October 1, 2014
Marco Antonio Corrales has given up on the peanut and alfalfa crops he was growing this season along the banks of the Sonora River in northern Mexico. That’s because the waterway, polluted by a copper sulfate solution that spilled from Grupo Mexico SAB (GMEXICOB)’s Buenavista del Cobre mine last month, then overflowed after Hurricane Odile soaked the region, flooding Corrales’s fields. “We have to assume we’ve lost everything,” said the 46-year-old grower, sporting a cowboy hat and a chunky silver belt buckle. “The Sonora River was our livelihood.” The combination of Mexico’s largest mining spill and heavy rains swelling the chemical-tainted river are causing losses to almost all cattle ranchers and crop damage in an area the government says accounts for nearly 20 percent of the state economy. Sonora’s worst rainy season in 40 years also sparked officials, who shuttered one-fifth of the mine’s production, to reduce levels at all containment pools, deputy environmental prosecutor Arturo Rodriguez said.
September 25, 2014
Japanese trading house Mitsui & Co Ltd (8031.T) said it had sold its 25 percent stake in Silver Bell Mining to a unit of Grupo Mexico (GMEXICOB.MX) that already owns the remaining 75 percent in the operator of Silver Bell copper mine in Arizona. The sale comes as part of Mitsui’s three-year business plan, mapped out in May, to sell off 700-900 billion yen ($6.4-8.2 billion) of assets by March 2017 to fund investment plans and seek returns to shareholders. “After examining our global assets, we’ve decided to sell some assets which are not among our top priority list,” a Mitsui spokesman said on Thursday.
September 17, 2014
Mexico is sending federal officials to Sonora state to oversee Grupo Mexico SAB (GMEXICOB)’s $150 million cleanup of a copper mine spill that the government says contaminated the water supplies of at least 24,000 people. The special commission of environmental and agriculture ministry officials will monitor the company’s pledge to clean Mexico’s worst mining spill, which occurred Aug. 6 in the northern state that borders Arizona.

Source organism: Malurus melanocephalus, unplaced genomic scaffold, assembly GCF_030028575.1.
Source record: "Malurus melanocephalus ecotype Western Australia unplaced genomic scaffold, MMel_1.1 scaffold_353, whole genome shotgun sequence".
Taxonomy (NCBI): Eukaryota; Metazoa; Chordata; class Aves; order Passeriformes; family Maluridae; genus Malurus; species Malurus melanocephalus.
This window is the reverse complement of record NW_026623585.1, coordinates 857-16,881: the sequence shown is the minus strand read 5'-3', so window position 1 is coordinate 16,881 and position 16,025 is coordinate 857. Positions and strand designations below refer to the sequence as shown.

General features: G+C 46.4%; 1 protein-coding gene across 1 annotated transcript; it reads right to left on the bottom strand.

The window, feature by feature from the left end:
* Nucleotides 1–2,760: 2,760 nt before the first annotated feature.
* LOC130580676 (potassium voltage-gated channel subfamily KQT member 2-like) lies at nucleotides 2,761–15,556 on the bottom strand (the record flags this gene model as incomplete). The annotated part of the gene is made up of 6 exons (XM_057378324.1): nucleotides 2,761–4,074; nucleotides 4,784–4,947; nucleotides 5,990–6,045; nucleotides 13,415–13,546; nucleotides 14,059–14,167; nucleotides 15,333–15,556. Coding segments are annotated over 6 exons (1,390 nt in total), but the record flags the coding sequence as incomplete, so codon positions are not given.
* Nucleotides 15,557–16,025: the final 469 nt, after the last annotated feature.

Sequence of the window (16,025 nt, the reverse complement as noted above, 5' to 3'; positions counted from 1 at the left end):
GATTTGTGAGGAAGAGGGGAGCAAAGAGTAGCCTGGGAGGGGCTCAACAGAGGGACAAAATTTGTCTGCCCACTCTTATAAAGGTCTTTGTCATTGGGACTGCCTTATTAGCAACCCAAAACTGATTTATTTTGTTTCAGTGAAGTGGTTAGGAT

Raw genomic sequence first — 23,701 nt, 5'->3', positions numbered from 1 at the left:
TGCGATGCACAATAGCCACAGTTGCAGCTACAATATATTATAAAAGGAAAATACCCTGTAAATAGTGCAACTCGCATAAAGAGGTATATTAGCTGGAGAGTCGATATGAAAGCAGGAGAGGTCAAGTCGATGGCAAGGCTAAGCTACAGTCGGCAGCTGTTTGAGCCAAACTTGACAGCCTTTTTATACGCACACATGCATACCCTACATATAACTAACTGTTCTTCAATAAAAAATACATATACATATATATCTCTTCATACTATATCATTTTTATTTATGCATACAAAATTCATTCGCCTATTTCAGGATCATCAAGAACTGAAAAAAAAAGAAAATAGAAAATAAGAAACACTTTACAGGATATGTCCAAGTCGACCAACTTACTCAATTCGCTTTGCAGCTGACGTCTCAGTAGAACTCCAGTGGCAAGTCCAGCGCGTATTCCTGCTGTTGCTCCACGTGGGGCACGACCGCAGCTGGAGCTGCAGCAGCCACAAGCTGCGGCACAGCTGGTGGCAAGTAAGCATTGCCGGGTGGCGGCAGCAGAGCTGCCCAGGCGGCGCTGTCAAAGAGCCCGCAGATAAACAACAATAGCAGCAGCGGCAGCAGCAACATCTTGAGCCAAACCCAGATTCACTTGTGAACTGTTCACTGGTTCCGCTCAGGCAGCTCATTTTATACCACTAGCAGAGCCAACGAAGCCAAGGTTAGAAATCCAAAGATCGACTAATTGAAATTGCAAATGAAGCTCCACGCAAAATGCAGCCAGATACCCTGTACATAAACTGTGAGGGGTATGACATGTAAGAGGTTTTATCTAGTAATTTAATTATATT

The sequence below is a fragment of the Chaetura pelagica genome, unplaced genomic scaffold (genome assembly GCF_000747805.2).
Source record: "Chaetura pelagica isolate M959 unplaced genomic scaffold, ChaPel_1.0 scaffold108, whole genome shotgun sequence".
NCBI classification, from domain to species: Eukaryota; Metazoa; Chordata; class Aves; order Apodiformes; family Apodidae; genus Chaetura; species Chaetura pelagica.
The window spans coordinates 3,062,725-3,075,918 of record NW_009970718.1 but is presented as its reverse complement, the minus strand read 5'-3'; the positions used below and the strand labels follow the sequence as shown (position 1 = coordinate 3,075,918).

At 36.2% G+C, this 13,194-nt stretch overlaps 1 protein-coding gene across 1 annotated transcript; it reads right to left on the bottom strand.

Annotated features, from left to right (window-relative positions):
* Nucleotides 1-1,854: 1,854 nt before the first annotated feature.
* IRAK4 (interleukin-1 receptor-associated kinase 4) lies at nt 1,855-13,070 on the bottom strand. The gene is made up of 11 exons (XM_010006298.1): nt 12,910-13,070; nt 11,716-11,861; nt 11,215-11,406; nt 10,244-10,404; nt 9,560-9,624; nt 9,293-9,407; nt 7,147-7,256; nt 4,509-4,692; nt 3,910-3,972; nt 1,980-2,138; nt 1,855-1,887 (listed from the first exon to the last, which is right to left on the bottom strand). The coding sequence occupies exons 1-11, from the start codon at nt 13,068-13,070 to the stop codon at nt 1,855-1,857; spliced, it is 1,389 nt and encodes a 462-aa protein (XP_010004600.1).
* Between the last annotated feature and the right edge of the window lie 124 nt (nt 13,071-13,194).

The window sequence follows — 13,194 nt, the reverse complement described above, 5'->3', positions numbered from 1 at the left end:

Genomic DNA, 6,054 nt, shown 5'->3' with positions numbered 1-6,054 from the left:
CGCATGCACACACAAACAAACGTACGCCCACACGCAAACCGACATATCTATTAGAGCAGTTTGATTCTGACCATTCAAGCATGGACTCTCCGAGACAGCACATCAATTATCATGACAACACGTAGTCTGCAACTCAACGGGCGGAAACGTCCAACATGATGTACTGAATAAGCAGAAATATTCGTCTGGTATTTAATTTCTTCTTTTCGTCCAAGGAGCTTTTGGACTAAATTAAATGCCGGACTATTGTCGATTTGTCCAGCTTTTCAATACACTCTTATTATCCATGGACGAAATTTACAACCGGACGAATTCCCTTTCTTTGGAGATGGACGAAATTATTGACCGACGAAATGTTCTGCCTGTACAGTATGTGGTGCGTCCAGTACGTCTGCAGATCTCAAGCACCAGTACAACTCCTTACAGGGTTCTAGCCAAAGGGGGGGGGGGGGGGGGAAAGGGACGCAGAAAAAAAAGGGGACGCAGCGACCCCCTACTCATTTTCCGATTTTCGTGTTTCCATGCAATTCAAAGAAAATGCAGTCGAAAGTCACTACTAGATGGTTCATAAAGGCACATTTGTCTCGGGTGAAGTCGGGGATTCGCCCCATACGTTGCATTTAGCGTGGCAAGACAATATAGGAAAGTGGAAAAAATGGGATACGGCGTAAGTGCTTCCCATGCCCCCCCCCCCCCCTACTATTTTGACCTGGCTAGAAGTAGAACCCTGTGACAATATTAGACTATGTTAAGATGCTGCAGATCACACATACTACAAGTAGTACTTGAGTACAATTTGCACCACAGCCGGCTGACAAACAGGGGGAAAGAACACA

September 15, 2014
9/11/14 The New York Times
Mexican federal officials say Grupo Mexico, a mining conglomerate, will set up a $151 million trust to pay for damage caused when one of its mines spilled acid-laced copper sulfate and heavy metals into two rivers in northern Mexico on Aug. 7. The company blamed heavy rains for the overflow of containment ponds on Aug. 7. Officials say lax supervision at the mine appeared to have caused the accident.
August 27, 2014
08/26/14 The Wall Street Journal
Mexican authorities are seeking major cleanup fees from mining giant Grupo Mexico S.A.B. de C.V., after an acid spill at a mine in the northern state of Sonora contaminated two rivers and left thousands more without clean water.
“This is the worst natural disaster provoked by the mining industry in the modern history of Mexico,” said Mexican Environment Minister Juan José Guerra Abud on Tuesday.
August 26, 2014
Spilling chemicals into two rivers near the U.S. border is making Grupo Mexico SAB (GMEXICOB) the country’s worst performing major stock.
The shares have lost 5.3 percent, the most among 35 companies on the benchmark IPC index, since an Aug. 6 copper sulfate solution spill at its Buenavista del Cobre mining operation that the company says contains the world’s largest copper reserves. In the preceding month, it led gains among the index’s materials stock to a 16-month high 49.24 pesos.
August 22, 2014
Grupo Mexico SAB, the world’s fourth-largest copper producer, fell the most since March after congress called for a cancellation of the company’s Cananea mine concession following a chemical spill.
Grupo Mexico, billionaire German Larrea’s holding company, fell 2.9 percent to 45.75 pesos at 1:21 p.m. in Mexico City. Earlier it lost as much as 3.9 percent, the most intraday since March 13. The shares have lost 5.3 percent since a copper sulfate solution spill was detected at the company’s Cananea mine Aug. 6 in the northern Sonora state.